Tourism growth presents opportunities for hospitality market
The growth of tourism is creating opportunities for the hospitality market, especially the mid-end and high-end segments, according to Savills’ latest review.
In 2016, the total rated travel accommodation supply in Vietnam was up 18 per cent year-on-year to 420,000 hotel rooms, commensurate to tourism industry development.
Enhanced tourist flows are creating more opportunities for the hotel market, especially in the upper-mid to high-end segments.
From 2013 to 2016, the supply of four and five-star hotels increased 20 per cent on average to meet international tourist demand for upscale resorts and luxury accommodation.
As major economic hubs, Ho Chi Minh City and Hanoi attract the most tourists. Meetings-Incentives-Conventions-Exhibitions (MICE) and business travelers accounted for over 40 per cent of total international arrivals to Vietnam.
In 2016, there were 5 million visitors to Ho Chi Minh City and 4 million to Hanoi.
Previously the only international points of entry by air, arrivals in Ho Chi Minh City and Hanoi are now being marginally undercut by growth in capacity and the number of direct flight to other key cities.
On the other hand, increased ease of travel has made Vietnam far more attractive. Emerging coastal destinations such as Da Nang, Nha Trang, and Phu Quoc Island are becoming more competitive, with direct international flights.
Hanoi remains the gateway for tourists to northern provinces and likewise Ho Chi Minh City remains the gateway to Mekong Delta provinces, but the central region is becoming increasingly self-reliant.
In 2016, Vietnam’s resort cities and islands outperformed Ho Chi Minh City and Hanoi with higher international inbound growth rates.
A tropical island location makes Phu Quoc an attractive destination and a new alternative for international travelers, with an arrival growth rate of 40 per cent.
Da Nang, at over 30 per cent, and Nha Trang at 23 per cent also exceeded the international arrival rates of Ho Chi Minh City at 10 per cent and Hanoi at 19 per cent.
Ho Chi Minh City has the largest hotel supply in Vietnam, with approximately 16,000 three- to five-star rooms, 70 per cent more than Hanoi.
In 2016, both had similar occupancy rates of approximately 70 per cent, but future supply rates will diverge.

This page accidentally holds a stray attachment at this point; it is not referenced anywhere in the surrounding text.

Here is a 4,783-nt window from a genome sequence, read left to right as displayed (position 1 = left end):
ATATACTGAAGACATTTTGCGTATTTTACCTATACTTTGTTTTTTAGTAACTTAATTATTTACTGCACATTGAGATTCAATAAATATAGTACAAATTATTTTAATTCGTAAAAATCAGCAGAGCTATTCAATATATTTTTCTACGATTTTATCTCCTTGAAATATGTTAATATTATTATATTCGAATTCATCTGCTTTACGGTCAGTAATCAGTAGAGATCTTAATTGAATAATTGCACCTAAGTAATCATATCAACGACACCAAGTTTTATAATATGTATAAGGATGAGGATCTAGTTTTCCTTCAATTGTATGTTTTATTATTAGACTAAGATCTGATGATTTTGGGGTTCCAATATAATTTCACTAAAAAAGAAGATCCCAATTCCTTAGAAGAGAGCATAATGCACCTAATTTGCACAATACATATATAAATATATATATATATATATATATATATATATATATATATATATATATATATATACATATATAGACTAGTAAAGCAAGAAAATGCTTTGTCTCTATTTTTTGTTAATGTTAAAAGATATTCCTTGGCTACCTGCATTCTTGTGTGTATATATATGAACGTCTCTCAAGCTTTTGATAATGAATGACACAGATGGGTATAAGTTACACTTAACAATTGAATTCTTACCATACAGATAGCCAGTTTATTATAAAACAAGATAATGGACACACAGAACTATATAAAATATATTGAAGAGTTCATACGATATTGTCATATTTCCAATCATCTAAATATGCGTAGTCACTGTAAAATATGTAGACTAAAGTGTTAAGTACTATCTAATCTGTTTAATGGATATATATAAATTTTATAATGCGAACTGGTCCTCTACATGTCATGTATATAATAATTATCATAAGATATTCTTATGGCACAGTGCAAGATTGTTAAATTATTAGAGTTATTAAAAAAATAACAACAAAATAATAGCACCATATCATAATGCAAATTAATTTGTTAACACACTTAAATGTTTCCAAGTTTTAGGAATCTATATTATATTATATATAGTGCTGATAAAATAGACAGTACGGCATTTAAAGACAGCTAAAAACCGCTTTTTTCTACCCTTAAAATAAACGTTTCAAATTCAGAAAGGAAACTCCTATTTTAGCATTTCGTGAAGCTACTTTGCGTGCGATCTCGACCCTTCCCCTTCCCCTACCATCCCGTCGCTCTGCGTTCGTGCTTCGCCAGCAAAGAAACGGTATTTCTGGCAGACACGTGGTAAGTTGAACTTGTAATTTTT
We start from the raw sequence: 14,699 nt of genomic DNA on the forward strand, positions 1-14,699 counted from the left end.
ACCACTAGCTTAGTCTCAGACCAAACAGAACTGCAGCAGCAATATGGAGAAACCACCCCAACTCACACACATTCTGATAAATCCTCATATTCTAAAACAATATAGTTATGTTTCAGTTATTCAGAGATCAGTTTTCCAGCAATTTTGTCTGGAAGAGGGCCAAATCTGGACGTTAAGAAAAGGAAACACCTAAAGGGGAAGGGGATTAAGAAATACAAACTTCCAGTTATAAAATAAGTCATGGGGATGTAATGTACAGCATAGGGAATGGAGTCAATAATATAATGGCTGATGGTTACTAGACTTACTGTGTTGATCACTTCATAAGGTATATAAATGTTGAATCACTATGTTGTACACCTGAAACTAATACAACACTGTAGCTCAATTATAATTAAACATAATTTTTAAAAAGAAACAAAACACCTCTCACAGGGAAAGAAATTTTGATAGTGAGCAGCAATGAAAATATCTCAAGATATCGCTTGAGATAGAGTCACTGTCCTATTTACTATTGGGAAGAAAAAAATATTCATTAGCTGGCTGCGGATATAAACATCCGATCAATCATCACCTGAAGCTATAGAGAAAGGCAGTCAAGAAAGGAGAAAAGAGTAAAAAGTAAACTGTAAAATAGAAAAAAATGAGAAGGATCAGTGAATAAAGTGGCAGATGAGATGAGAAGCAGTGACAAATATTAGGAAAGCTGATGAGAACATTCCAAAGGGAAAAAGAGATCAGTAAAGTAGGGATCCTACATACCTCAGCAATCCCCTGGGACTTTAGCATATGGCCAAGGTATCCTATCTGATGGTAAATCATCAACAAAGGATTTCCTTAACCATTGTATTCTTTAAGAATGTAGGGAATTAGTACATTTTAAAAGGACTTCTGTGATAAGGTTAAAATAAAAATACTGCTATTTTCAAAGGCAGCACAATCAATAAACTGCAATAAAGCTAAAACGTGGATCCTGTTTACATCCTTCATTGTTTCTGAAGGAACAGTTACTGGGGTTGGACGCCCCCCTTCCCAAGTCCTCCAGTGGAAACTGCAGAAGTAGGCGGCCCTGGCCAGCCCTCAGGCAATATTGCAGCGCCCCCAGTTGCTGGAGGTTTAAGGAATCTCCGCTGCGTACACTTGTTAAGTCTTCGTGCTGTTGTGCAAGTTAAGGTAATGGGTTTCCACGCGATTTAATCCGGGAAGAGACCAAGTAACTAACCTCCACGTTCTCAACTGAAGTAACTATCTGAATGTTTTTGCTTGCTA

Over the next three years, Ho Chi Minh City expects 3,500 new rooms, a 22 per cent increase. Pressure will be higher in Hanoi, with future supply accounting for up to 50 per cent of current stock.
Nha Trang has the largest hotel supply among coastal cities, with over 12,000 three- to five-star rooms and the highest occupancy rate.
In 2016, the city had 1.2 million international arrivals, which was 30 per cent lower than Da Nang.
The average Length of Stay (LOS) varies among popular destinations. In 2016, the international tourist LOS in Nha Trang was 3.5 days, compared to 2.8 days in Da Nang and 2.6 days on Phu Quoc.
Da Nang appeals to both domestic and international visitors, with an international airport and location along the Central Heritage Road, which comprises Hoi An ancient town, the My Son Sanctuary, the Imperial City of Hue, and Phong Nha caves. However, this ease of access also diminishes Da Nang’s ability to increase tourists’ LOS.
Phu Quoc is an ideal destination for high-end hospitality, and as of the fourth quarter of 2016 the five-star segment accounted for 71 per cent of the 2,500 three- to five-star hotel rooms.
However, as an early-developed market, a large future supply may challenge developers to improve performance.
Vietnam is a rapidly growing Southeast Asian tourism destination. However, inbound travelers are less than half of those visiting the most popular ASEAN locations of Thailand and Malaysia. This gap represents significant potential.
Inbound travelers have tripled in the last decade and a 26 per cent year-on-year increase in 2016 saw Vietnam outperforming other regional destinations.
According to the Ministry of Culture, Sports and Tourism, there were approximately 10 million international arrivals in Vietnam in 2016.
This growth is expected to continue, with approximately 18 million annual visitors anticipated by 2030.
China and Russia are Vietnam’s fastest growing inbound source markets. Russia has a tourist visa exemption and its population prefers Vietnam for holidays, particularly because of its lower costs relative to other destinations in the region.
Even in the wake of sanctions and a depressed Ruble, Russian arrivals to Vietnam have steadily increased over the past few years.
The growing middle class in China is creating greater outbound travel demand, especially to more affordable ASEAN destinations.
In 2016, Vietnam had a combined 2.7 million business travelers and tourists from China, a 50 per cent increase over 2015. China-based ASEAN inbound visitors are forecast to double over the next ten years, according to Goldman Sachs in 2015.
The country’s rich geographic and topographic diversity and local micro climates support a variety of tourism appeals.
Fast-growing increases in household and personal income over the past five years have contributed to a 15 per cent expansion in Vietnam’s domestic tourism.
Low-cost airlines have been a growth catalyst, and from 2014 to 2016 Vietjet Air increased its fleet size from 18 to 45 aircraft.
To further encourage growth in domestic tourism, the government approved a decree allowing Vietnamese to gamble in casinos under certain conditions.
While gambling remains labelled by the National Assembly as a “social evil”, this new legislation is indicative of the leadership’s commitment to supporting tourism growth and widening regional competitiveness.
VN Economic Times